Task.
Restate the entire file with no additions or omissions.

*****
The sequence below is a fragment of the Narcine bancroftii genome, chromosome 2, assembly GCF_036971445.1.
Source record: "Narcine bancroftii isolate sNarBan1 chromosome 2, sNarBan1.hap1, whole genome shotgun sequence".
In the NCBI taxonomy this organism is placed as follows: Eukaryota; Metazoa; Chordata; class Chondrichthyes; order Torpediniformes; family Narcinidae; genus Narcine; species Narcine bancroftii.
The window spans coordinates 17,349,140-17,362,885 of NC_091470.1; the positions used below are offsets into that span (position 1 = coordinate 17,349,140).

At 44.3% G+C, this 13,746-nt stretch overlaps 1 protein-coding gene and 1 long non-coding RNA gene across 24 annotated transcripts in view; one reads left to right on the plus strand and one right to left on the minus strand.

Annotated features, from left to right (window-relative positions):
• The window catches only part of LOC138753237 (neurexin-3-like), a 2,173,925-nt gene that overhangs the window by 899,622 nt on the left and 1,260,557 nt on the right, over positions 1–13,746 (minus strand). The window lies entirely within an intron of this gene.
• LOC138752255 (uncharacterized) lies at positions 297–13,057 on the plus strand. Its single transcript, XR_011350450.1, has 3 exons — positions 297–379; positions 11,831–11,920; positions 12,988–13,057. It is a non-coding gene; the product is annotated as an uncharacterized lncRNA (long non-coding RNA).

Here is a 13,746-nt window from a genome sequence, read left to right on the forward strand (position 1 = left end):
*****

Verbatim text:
The sequence below is a fragment of the Narcine bancroftii genome, chromosome 2, assembly GCF_036971445.1.
Source record: "Narcine bancroftii isolate sNarBan1 chromosome 2, sNarBan1.hap1, whole genome shotgun sequence".
In the NCBI taxonomy this organism is placed as follows: Eukaryota; Metazoa; Chordata; class Chondrichthyes; order Torpediniformes; family Narcinidae; genus Narcine; species Narcine bancroftii.
The window spans coordinates 17,349,140-17,362,885 of NC_091470.1; the positions used below are offsets into that span (position 1 = coordinate 17,349,140).

At 44.3% G+C, this 13,746-nt stretch overlaps 1 protein-coding gene and 1 long non-coding RNA gene across 24 annotated transcripts in view; one reads left to right on the plus strand and one right to left on the minus strand.

Annotated features, from left to right (window-relative positions):
• The window catches only part of LOC138753237 (neurexin-3-like), a 2,173,925-nt gene that overhangs the window by 899,622 nt on the left and 1,260,557 nt on the right, over positions 1–13,746 (minus strand). The window lies entirely within an intron of this gene.
• LOC138752255 (uncharacterized) lies at positions 297–13,057 on the plus strand. Its single transcript, XR_011350450.1, has 3 exons — positions 297–379; positions 11,831–11,920; positions 12,988–13,057. It is a non-coding gene; the product is annotated as an uncharacterized lncRNA (long non-coding RNA).

Here is a 13,746-nt window from a genome sequence, read left to right on the forward strand (position 1 = left end):